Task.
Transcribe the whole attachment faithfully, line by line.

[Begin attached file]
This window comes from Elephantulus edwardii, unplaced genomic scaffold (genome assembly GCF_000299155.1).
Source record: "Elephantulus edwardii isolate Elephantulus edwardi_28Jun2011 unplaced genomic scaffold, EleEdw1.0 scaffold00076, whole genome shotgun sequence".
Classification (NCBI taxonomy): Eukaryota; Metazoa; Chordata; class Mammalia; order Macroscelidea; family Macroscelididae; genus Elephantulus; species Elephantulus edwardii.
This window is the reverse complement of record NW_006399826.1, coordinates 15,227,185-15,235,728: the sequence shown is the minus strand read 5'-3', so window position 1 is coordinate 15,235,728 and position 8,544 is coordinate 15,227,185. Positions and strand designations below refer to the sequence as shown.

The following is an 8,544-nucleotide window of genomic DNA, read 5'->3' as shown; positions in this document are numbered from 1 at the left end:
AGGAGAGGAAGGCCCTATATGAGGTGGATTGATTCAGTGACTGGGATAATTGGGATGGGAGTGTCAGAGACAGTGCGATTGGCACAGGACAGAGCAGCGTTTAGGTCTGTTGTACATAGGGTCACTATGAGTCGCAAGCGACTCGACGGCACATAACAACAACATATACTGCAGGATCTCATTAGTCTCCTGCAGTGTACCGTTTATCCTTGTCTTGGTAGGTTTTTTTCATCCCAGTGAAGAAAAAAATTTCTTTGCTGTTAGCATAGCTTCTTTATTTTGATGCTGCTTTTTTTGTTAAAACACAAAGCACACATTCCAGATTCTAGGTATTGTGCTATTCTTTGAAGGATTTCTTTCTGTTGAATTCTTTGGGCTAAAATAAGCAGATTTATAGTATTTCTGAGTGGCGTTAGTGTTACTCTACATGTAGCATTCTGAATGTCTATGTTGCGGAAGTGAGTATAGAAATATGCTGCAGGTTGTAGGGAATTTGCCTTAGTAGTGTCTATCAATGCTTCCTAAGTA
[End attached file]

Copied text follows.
This window comes from Elephantulus edwardii, unplaced genomic scaffold (genome assembly GCF_000299155.1).
Source record: "Elephantulus edwardii isolate Elephantulus edwardi_28Jun2011 unplaced genomic scaffold, EleEdw1.0 scaffold00076, whole genome shotgun sequence".
Classification (NCBI taxonomy): Eukaryota; Metazoa; Chordata; class Mammalia; order Macroscelidea; family Macroscelididae; genus Elephantulus; species Elephantulus edwardii.
This window is the reverse complement of record NW_006399826.1, coordinates 15,227,185-15,235,728: the sequence shown is the minus strand read 5'-3', so window position 1 is coordinate 15,235,728 and position 8,544 is coordinate 15,227,185. Positions and strand designations below refer to the sequence as shown.

The following is an 8,544-nucleotide window of genomic DNA, read 5'->3' as shown; positions in this document are numbered from 1 at the left end:
AGGAGAGGAAGGCCCTATATGAGGTGGATTGATTCAGTGACTGGGATAATTGGGATGGGAGTGTCAGAGACAGTGCGATTGGCACAGGACAGAGCAGCGTTTAGGTCTGTTGTACATAGGGTCACTATGAGTCGCAAGCGACTCGACGGCACATAACAACAACATATACTGCAGGATCTCATTAGTCTCCTGCAGTGTACCGTTTATCCTTGTCTTGGTAGGTTTTTTTCATCCCAGTGAAGAAAAAAATTTCTTTGCTGTTAGCATAGCTTCTTTATTTTGATGCTGCTTTTTTTGTTAAAACACAAAGCACACATTCCAGATTCTAGGTATTGTGCTATTCTTTGAAGGATTTCTTTCTGTTGAATTCTTTGGGCTAAAATAAGCAGATTTATAGTATTTCTGAGTGGCGTTAGTGTTACTCTACATGTAGCATTCTGAATGTCTATGTTGCGGAAGTGAGTATAGAAATATGCTGCAGGTTGTAGGGAATTTGCCTTAGTAGTGTCTATCAATGCTTCCTAAGTA